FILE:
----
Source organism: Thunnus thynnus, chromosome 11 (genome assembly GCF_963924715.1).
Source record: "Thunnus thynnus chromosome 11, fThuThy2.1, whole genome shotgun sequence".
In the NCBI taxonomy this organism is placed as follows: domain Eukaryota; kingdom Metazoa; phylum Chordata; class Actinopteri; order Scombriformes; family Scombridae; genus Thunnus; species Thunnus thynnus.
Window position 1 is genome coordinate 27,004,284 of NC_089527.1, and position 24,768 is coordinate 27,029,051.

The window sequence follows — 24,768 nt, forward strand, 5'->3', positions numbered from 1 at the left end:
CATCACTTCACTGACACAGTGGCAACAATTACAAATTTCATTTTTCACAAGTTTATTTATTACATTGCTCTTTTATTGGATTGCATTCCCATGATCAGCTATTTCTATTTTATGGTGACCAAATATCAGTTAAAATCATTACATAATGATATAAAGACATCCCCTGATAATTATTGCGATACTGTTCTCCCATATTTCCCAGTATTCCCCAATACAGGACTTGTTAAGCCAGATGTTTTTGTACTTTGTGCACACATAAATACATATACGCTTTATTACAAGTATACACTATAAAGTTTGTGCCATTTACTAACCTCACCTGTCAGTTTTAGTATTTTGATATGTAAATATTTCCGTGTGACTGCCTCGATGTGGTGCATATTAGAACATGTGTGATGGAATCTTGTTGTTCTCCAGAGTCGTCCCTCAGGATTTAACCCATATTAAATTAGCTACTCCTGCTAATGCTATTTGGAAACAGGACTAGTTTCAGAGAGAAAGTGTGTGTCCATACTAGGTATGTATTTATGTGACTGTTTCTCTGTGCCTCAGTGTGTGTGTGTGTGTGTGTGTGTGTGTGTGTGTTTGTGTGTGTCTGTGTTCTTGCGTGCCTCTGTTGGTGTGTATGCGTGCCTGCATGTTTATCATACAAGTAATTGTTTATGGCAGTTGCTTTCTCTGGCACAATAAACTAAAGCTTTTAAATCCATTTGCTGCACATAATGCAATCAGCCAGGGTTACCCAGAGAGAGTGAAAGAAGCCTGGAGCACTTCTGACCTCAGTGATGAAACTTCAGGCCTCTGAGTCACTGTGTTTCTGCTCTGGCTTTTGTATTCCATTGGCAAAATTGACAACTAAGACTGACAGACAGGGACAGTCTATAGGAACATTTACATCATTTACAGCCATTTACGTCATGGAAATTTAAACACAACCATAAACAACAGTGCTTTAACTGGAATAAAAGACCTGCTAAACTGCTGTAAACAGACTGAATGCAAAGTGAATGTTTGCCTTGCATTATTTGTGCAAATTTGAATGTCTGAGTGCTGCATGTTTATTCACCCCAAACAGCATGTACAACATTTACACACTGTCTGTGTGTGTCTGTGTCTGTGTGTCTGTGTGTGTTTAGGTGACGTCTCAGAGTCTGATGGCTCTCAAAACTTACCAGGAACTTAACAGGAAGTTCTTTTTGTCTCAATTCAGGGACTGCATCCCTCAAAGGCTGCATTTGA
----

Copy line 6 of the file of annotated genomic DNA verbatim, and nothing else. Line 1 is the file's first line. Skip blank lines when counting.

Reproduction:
CATCACTTCACTGACACAGTGGCAACAATTACAAATTTCATTTTTCACAAGTTTATTTATTACATTGCTCTTTTATTGGATTGCATTCCCATGATCAGCTATTTCTATTTTATGGTGACCAAATATCAGTTAAAATCATTACATAATGATATAAAGACATCCCCTGATAATTATTGCGATACTGTTCTCCCATATTTCCCAGTATTCCCCAATACAGGACTTGTTAAGCCAGATGTTTTTGTACTTTGTGCACACATAAATACATATACGCTTTATTACAAGTATACACTATAAAGTTTGTGCCATTTACTAACCTCACCTGTCAGTTTTAGTATTTTGATATGTAAATATTTCCGTGTGACTGCCTCGATGTGGTGCATATTAGAACATGTGTGATGGAATCTTGTTGTTCTCCAGAGTCGTCCCTCAGGATTTAACCCATATTAAATTAGCTACTCCTGCTAATGCTATTTGGAAACAGGACTAGTTTCAGAGAGAAAGTGTGTGTCCATACTAGGTATGTATTTATGTGACTGTTTCTCTGTGCCTCAGTGTGTGTGTGTGTGTGTGTGTGTGTGTGTGTGTTTGTGTGTGTCTGTGTTCTTGCGTGCCTCTGTTGGTGTGTATGCGTGCCTGCATGTTTATCATACAAGTAATTGTTTATGGCAGTTGCTTTCTCTGGCACAATAAACTAAAGCTTTTAAATCCATTTGCTGCACATAATGCAATCAGCCAGGGTTACCCAGAGAGAGTGAAAGAAGCCTGGAGCACTTCTGACCTCAGTGATGAAACTTCAGGCCTCTGAGTCACTGTGTTTCTGCTCTGGCTTTTGTATTCCATTGGCAAAATTGACAACTAAGACTGACAGACAGGGACAGTCTATAGGAACATTTACATCATTTACAGCCATTTACGTCATGGAAATTTAAACACAACCATAAACAACAGTGCTTTAACTGGAATAAAAGACCTGCTAAACTGCTGTAAACAGACTGAATGCAAAGTGAATGTTTGCCTTGCATTATTTGTGCAAATTTGAATGTCTGAGTGCTGCATGTTTATTCACCCCAAACAGCATGTACAACATTTACACACTGTCTGTGTGTGTCTGTGTCTGTGTGTCTGTGTGTGTTTAGGTGACGTCTCAGAGTCTGATGGCTCTCAAAACTTACCAGGAACTTAACAGGAAGTTCTTTTTGTCTCAATTCAGGGACTGCATCCCTCAAAGGCTGCATTTGA